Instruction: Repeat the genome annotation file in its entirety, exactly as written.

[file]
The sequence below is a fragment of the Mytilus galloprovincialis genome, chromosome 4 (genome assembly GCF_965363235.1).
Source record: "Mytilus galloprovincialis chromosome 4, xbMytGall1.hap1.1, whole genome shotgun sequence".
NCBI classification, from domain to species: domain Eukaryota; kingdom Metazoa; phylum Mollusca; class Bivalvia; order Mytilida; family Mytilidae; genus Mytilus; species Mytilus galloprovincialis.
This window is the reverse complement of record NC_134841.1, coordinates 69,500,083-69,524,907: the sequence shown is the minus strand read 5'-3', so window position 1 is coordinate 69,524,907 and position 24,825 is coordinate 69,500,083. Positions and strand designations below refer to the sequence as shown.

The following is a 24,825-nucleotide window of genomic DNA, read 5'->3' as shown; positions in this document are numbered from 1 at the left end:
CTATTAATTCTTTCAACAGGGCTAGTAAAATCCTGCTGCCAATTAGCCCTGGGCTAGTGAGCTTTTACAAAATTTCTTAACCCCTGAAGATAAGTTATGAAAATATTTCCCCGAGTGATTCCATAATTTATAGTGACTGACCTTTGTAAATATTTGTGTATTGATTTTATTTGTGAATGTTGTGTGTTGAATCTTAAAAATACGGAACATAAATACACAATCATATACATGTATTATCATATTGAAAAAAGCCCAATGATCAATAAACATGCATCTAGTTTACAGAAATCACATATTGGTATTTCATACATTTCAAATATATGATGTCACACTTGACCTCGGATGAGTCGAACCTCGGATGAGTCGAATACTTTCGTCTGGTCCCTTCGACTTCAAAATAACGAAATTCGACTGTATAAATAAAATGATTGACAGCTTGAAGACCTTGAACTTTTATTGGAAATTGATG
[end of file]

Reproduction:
The sequence below is a fragment of the Mytilus galloprovincialis genome, chromosome 4 (genome assembly GCF_965363235.1).
Source record: "Mytilus galloprovincialis chromosome 4, xbMytGall1.hap1.1, whole genome shotgun sequence".
NCBI classification, from domain to species: domain Eukaryota; kingdom Metazoa; phylum Mollusca; class Bivalvia; order Mytilida; family Mytilidae; genus Mytilus; species Mytilus galloprovincialis.
This window is the reverse complement of record NC_134841.1, coordinates 69,500,083-69,524,907: the sequence shown is the minus strand read 5'-3', so window position 1 is coordinate 69,524,907 and position 24,825 is coordinate 69,500,083. Positions and strand designations below refer to the sequence as shown.

The following is a 24,825-nucleotide window of genomic DNA, read 5'->3' as shown; positions in this document are numbered from 1 at the left end:
CTATTAATTCTTTCAACAGGGCTAGTAAAATCCTGCTGCCAATTAGCCCTGGGCTAGTGAGCTTTTACAAAATTTCTTAACCCCTGAAGATAAGTTATGAAAATATTTCCCCGAGTGATTCCATAATTTATAGTGACTGACCTTTGTAAATATTTGTGTATTGATTTTATTTGTGAATGTTGTGTGTTGAATCTTAAAAATACGGAACATAAATACACAATCATATACATGTATTATCATATTGAAAAAAGCCCAATGATCAATAAACATGCATCTAGTTTACAGAAATCACATATTGGTATTTCATACATTTCAAATATATGATGTCACACTTGACCTCGGATGAGTCGAACCTCGGATGAGTCGAATACTTTCGTCTGGTCCCTTCGACTTCAAAATAACGAAATTCGACTGTATAAATAAAATGATTGACAGCTTGAAGACCTTGAACTTTTATTGGAAATTGATG